“You cannot do wrong without suffering wrong.” -- Ralph Waldo Emerson.
Two years and more ago, I wrote a series of pieces titled “Tension And Habitat” that explored, among other things, the phenomenon of tribes and the influences that can form them, strengthen them, weaken them, and destroy them. The one that drew the most attention, and caused the most controversy, included this passage:
Even after nation-states have formalized their legal systems and all that goes with them, whatever tribes they have subsumed will still exhibit tribal characteristics, at least for a while. In particular, members of a subsumed tribe will continue to prefer one another to the members of other subsumed tribes. In historical studies, this is often called sectionalism, but the geographical connotations of that word should not be allowed to lead us astray. After subsumption by a nation-state, the members of a tribe will often undergo some degree of internal dispersion. Yet they will continue to maintain tribal preferences as they disperse, until interpenetration and the slow process of binding to their new locales have had time to weaken them. Consider the resistance of various religious groups to exogamy as an illustration.
Should political incentives arise that reinforce tribal distinctions and preferences, havoc will ensue. A nation-state cannot endure under conditions of internal inter-tribal strife; as Abraham Lincoln put it, a house divided cannot stand. There must ultimately be either a convulsive reduction of the tribes to political passivity, for example by warfare, or a parting of the ways that dissolves the nation-state into two or more separate units, as happened after the British relinquished the rule of India.
A subsumed tribe reluctant to weaken its cohesion and its preferences, but unwilling to risk open conflict with the enveloping polity or with other subsumed tribes, will sometimes "go underground." That is: it will attempt to pull its distinctive characteristics and its methods for preferring members to non-members out of public view. This isn't always possible; when possible, it isn't necessarily easy. But it does occur, for example in the case of the Amish, the Mennonites, and similarly insular groups in American history.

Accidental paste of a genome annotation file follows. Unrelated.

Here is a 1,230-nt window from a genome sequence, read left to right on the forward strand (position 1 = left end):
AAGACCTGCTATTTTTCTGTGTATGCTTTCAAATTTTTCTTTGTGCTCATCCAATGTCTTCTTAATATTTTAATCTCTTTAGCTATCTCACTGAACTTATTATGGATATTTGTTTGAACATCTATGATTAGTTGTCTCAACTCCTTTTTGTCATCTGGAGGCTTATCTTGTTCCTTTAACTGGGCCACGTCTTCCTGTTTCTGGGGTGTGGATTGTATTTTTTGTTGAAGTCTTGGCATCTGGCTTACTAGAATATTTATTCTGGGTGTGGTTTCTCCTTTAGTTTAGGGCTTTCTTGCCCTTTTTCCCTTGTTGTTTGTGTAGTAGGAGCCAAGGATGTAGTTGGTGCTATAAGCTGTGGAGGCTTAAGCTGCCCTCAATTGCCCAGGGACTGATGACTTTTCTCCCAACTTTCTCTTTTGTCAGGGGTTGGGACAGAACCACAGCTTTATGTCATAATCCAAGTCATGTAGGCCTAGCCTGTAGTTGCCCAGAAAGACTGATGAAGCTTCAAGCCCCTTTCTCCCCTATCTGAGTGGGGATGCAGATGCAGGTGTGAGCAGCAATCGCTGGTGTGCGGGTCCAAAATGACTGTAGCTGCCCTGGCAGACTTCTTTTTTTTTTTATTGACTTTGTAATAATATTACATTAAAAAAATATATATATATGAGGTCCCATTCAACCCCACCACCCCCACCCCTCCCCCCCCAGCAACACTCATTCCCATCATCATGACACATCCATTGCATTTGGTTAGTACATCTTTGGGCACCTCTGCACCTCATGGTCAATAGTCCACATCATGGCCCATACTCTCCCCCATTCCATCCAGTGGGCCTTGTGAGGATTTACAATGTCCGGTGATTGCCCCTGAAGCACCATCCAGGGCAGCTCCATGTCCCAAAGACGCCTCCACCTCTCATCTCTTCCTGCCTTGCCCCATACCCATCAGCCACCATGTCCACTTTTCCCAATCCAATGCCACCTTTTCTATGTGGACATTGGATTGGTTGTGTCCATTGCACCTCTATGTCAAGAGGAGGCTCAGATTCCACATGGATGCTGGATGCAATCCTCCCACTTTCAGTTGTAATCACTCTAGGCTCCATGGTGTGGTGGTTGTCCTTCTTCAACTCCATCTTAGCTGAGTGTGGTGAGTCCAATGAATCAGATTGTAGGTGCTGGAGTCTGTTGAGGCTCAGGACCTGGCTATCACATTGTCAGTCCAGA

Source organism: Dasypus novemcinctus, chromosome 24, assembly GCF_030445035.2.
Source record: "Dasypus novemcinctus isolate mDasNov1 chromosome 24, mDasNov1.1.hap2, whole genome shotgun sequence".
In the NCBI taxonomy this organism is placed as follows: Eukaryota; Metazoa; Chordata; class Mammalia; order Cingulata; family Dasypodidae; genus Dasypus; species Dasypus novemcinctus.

Most fascinating of all, interior conflicts brought about by political forces can actually germinate new tribes within the nation-state. Those conflicts, and the nascent tribes they elicit, can arise from:
- Legal privileges granted to some persons but not others;
- National policies that have regionally, racially, sexually, ethnically, occupationally, religiously, or otherwise discriminatory effects;
- De facto infringements or abridgements of the rights of recognizable groups.
What has occurred in Ferguson, Missouri over the death of Michael Brown, and is occurring in New York City over the death of Eric Garner, demonstrates that at least one political force in the United States appreciates the potential power of tribes. Indeed, the Left has done everything in its power to collectivize American Negroes into a unified, anti-American tribe – i.e., a cohesive bloc whose sole allegiance is to the tribe itself. In doing so, they have loosed an avalanche whose terminus even they cannot foresee. The overarching political problem is that Americans who find the consequences revolting are largely incapable – intellectually incapable – of dealing with it.